Pope’s Beach on the west shore of Lake Tahoe. Copses of pine trees grow across the beach almost to the water’s edge. Sandy bottom as far as I could see.
Route 50 into S. Lake Tahoe – the muscular rock faces take my breath away.
Knight’s Ferry, empty like a set from a post-apocalypse film;
The ice cream store Yummie Ha Ha in Angel’s Camp;
Route 108 between Sonora and Oakdale – rolling hills of black oaks pleasingly socially distanced amid tawny dry-grass meadows, a landscape that makes me feel unreasonable smitten. As if the land itself could be my lover.
The weeds and grasses have gone frowzy, effortlessly scattering their seeds in the breeze. A place not anything like Oakland, tawdry with trash and graffiti.
Aimless on the road, drifting through the day – what could be more golden?
I could not imagine a more ruthless way to reset the human condition – on every level – than a pandemic. We’re in collective shock at the refashioning of our way of life. We’ve had to adapt to new protocols for touching, congregating, cleaning, debt payment, shopping, helping, isolation.
Nature has sent us all to our rooms (literally) to ruminate about what we have done – or not done – for our world. All of us together have a unique opportunity to re-think EVERYTHING. To EVOLVE.
The World Meteorological Organization (WMO) notes improvements in air quality in China and Italy, because so few vehicles are on the road and in the skies. The pattern may repeat in the wake of country lockdowns. But, the WMO emphasizes, these improvements do not get us off the hook for committed action on climate change.
The Secretary General of UN called for a global cease fire, a halt to nine major wars, seventeen minor wars, and nineteen “skirmishes” that afflict millions of people. Could we help peace hold indefinitely, even when supply lines become stable again? Could the weapons economy be redirected into the health of our children and planning for future pandemics?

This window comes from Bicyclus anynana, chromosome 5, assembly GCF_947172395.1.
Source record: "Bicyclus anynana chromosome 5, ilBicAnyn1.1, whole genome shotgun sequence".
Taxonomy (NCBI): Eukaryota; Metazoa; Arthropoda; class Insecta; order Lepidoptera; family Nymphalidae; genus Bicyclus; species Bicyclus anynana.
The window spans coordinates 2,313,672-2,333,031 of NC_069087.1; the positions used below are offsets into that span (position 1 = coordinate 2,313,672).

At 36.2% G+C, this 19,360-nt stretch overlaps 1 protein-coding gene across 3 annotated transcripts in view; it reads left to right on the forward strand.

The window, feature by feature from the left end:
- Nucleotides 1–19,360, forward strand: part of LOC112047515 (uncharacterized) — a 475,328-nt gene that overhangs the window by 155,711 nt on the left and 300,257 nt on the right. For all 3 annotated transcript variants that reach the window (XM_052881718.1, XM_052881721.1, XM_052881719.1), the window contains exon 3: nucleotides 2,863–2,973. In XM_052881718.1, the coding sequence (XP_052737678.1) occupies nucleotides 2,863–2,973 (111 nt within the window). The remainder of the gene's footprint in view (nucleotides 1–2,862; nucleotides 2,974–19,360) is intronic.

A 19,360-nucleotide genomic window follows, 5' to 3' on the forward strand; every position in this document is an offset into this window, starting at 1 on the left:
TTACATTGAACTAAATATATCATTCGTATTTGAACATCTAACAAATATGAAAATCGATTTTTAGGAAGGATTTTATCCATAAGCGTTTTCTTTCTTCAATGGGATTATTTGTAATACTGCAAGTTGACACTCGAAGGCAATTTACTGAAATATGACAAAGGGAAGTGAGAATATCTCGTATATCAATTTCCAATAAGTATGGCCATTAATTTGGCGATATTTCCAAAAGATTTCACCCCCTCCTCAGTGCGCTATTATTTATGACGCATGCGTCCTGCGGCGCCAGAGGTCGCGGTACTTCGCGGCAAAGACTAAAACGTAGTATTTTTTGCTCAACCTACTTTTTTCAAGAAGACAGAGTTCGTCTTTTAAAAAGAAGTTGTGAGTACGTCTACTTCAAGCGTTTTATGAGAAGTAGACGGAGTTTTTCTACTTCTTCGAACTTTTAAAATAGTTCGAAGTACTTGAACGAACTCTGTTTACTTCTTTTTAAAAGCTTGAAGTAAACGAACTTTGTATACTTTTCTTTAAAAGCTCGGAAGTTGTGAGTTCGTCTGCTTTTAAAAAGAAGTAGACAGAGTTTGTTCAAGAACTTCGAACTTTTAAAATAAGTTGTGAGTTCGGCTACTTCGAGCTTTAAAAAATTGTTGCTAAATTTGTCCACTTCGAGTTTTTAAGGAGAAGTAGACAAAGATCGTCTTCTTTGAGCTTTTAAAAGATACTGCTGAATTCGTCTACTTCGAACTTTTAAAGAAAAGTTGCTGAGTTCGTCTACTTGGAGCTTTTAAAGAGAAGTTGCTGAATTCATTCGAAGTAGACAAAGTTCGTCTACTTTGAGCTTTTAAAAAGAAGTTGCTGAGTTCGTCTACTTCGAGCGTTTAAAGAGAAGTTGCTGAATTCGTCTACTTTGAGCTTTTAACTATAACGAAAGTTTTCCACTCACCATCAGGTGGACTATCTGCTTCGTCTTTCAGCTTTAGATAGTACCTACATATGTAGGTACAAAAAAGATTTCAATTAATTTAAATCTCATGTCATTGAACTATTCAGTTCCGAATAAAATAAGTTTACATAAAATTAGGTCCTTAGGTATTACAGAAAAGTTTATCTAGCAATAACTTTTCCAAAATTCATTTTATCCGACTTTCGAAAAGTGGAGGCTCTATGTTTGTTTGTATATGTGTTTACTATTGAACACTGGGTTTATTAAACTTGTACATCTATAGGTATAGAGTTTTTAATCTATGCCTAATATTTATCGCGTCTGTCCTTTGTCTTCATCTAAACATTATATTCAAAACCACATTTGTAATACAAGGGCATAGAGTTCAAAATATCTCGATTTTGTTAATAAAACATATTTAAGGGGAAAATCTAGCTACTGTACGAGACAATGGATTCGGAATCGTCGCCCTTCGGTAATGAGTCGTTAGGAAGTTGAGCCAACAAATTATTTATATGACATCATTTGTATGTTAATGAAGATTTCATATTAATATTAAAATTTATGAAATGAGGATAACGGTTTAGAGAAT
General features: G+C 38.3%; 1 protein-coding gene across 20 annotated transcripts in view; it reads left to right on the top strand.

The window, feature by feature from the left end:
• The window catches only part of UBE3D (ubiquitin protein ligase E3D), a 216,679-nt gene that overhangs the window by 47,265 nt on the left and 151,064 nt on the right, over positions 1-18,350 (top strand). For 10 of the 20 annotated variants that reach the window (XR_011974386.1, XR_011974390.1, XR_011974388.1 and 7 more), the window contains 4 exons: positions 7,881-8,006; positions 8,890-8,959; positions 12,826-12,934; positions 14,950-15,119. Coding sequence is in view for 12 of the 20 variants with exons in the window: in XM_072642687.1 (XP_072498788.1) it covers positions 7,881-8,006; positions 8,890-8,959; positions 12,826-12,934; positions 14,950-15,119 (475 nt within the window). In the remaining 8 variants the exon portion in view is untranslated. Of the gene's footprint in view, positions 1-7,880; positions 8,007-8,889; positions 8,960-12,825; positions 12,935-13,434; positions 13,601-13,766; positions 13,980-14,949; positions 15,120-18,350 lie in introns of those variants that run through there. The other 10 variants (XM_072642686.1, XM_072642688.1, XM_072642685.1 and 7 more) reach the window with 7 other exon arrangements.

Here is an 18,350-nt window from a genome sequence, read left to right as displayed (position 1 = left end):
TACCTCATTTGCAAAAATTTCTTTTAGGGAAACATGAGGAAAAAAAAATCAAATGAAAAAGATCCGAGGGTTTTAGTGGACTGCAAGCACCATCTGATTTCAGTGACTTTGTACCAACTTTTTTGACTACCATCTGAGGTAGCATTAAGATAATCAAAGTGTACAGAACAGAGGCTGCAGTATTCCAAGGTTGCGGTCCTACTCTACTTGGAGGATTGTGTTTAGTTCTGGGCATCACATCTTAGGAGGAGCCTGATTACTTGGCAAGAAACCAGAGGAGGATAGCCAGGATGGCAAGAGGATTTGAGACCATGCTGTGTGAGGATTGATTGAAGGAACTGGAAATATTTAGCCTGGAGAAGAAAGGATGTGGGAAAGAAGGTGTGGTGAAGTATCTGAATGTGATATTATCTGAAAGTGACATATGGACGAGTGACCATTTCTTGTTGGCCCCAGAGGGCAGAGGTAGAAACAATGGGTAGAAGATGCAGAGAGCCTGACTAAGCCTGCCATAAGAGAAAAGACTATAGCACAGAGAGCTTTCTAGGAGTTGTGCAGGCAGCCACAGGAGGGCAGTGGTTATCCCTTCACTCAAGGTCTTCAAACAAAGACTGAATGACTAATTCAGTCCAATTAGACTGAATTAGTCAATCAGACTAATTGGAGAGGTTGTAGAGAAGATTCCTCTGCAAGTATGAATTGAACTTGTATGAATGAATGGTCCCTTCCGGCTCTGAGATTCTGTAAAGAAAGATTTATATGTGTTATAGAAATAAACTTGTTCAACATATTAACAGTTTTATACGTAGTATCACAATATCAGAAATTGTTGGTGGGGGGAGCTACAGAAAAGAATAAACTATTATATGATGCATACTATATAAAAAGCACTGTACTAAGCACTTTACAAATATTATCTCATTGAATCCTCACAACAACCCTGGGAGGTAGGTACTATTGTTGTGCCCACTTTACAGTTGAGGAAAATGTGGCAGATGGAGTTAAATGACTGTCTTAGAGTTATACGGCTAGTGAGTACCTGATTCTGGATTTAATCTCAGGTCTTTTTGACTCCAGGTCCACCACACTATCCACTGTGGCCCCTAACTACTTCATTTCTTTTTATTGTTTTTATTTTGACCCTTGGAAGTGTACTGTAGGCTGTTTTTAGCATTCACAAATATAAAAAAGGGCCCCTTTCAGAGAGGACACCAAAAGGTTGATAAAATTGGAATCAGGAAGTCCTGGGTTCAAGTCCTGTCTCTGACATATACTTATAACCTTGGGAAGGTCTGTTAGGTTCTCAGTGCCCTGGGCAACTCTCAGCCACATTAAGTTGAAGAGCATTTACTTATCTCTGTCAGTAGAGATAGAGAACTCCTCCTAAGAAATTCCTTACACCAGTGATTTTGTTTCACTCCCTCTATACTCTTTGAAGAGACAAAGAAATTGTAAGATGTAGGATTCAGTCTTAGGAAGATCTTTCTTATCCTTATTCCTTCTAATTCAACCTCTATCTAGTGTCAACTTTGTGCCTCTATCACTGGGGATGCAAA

Will we learn to follow intelligent rules for civic behavior in crisis situations, knowing that each of us has a responsibility to all of us.
Can we think again and deeply about reining in our consumer ways, not gobbling up resources but spreading our wealth to those that suffer intractable poverty?
Will corporations extend their current crisis-inspired largesse to ongoing funding that solves pressing problems in their communities?
Will communities of faith shelter and serve the homeless where governments have not – until everyone has a home?
Can we empty prisons with a better solutions?
The pandemic is the most dramatic ‘pause’ we have ever confronted. Will we use the time to make hard-learned lessons stick? Will we inject new energy into tattered dreams of a peaceful prosperous future for everyone?
Many of us now have the time to re-imagine our world as a place inhabited with grace, intelligence, and compassion.
Amazing, the response I’m getting to my new book Trouble Ahead: Dangerous Mission with Desperate People.
One colleague said he picked it up and never stopped reading. I do like to tell a good story.
This book was one of the most demanding writing projects I’ve done. I’m proud of all I’ve accomplished in my many missions in Africa, with the tools I could marshal at the time. Of Particular note is the wonderful vibrancy of Baraka Women’s Center, the first Center WCI created in Nairobi, Kenya, and worth every trip it required.
Read my book! 25% of sales support the important work of Women’s Centers International. And please review on my book site. Every good word helps!
Every morning when if bike or drive to work – about a two-mile distance – I’m struck by the shift of energy between my neighborhood and where I work.
My neighborhood is mostly apartments, with single-family houses here and there. I’m noticing a weird uptick in crime in the area, everything from police-involved homicides to smash-and-grab among the vehicles that line every street. The task of finding a parking space within a one-block radius of home diminishes exponentially as afternoon becomes night. At various times, often at the end of the month, sidewalks sprout all the unwanted sofas, chairs and futons of my neighbors. Occasionally, some moron tags the furniture, rendering it useless because the tag is not even remotely artistic.